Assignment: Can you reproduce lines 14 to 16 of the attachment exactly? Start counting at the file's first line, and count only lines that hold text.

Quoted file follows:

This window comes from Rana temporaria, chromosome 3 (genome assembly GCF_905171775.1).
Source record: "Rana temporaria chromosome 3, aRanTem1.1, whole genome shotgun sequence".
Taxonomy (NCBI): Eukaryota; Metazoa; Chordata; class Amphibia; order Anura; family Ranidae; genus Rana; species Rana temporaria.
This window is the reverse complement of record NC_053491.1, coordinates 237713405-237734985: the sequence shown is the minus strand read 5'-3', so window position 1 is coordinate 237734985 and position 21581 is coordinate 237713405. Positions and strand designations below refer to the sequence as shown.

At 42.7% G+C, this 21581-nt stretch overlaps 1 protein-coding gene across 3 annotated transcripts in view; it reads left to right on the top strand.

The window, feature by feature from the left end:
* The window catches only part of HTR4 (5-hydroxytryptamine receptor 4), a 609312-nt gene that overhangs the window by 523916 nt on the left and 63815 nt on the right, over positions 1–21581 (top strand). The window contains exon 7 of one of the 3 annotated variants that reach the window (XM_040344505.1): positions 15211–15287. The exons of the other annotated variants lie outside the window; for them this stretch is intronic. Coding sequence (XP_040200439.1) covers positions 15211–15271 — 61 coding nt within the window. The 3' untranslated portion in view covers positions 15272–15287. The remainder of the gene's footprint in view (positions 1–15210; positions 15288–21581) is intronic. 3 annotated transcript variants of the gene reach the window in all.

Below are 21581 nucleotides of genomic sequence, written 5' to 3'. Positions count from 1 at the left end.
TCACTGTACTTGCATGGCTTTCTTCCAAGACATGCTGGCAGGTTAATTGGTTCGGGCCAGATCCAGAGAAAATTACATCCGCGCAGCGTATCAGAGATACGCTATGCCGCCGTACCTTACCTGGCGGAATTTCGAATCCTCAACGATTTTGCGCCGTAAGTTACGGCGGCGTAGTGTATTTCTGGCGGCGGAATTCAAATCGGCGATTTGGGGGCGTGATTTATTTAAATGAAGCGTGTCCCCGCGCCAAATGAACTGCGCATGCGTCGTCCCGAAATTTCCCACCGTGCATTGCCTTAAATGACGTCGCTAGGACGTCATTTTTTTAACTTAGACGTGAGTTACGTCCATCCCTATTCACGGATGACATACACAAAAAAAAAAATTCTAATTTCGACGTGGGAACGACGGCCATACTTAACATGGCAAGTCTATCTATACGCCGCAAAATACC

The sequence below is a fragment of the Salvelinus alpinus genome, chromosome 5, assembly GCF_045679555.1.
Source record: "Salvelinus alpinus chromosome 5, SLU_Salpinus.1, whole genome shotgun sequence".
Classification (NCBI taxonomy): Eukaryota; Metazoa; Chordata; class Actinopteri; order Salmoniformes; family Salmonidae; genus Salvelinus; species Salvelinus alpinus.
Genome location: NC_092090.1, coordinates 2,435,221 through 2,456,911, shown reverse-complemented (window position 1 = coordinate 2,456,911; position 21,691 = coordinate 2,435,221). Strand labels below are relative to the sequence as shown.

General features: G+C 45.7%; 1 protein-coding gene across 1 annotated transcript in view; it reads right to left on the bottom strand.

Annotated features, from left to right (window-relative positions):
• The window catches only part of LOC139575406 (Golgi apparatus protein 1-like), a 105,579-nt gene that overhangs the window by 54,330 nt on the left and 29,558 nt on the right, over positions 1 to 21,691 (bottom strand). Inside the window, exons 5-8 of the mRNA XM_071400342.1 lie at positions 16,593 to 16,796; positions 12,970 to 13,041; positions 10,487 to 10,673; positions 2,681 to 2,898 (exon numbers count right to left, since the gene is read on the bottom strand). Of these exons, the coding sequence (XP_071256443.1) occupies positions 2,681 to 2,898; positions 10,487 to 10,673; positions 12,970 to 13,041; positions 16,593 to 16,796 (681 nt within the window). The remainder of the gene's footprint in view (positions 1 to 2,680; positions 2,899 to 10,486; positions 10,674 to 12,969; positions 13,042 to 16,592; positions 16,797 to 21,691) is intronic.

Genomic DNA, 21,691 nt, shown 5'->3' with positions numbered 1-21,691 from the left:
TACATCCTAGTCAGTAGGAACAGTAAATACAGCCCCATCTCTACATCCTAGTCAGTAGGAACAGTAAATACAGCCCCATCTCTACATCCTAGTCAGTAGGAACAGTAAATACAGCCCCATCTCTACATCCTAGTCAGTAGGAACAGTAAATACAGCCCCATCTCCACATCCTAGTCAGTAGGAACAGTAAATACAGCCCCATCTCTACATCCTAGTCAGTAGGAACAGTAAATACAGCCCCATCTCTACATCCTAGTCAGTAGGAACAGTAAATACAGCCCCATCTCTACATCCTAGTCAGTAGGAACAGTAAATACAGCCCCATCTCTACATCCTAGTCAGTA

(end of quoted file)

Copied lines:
General features: G+C 45.7%; 1 protein-coding gene across 1 annotated transcript in view; it reads right to left on the bottom strand.

Annotated features, from left to right (window-relative positions):
• The window catches only part of LOC139575406 (Golgi apparatus protein 1-like), a 105,579-nt gene that overhangs the window by 54,330 nt on the left and 29,558 nt on the right, over positions 1 to 21,691 (bottom strand). Inside the window, exons 5-8 of the mRNA XM_071400342.1 lie at positions 16,593 to 16,796; positions 12,970 to 13,041; positions 10,487 to 10,673; positions 2,681 to 2,898 (exon numbers count right to left, since the gene is read on the bottom strand). Of these exons, the coding sequence (XP_071256443.1) occupies positions 2,681 to 2,898; positions 10,487 to 10,673; positions 12,970 to 13,041; positions 16,593 to 16,796 (681 nt within the window). The remainder of the gene's footprint in view (positions 1 to 2,680; positions 2,899 to 10,486; positions 10,674 to 12,969; positions 13,042 to 16,592; positions 16,797 to 21,691) is intronic.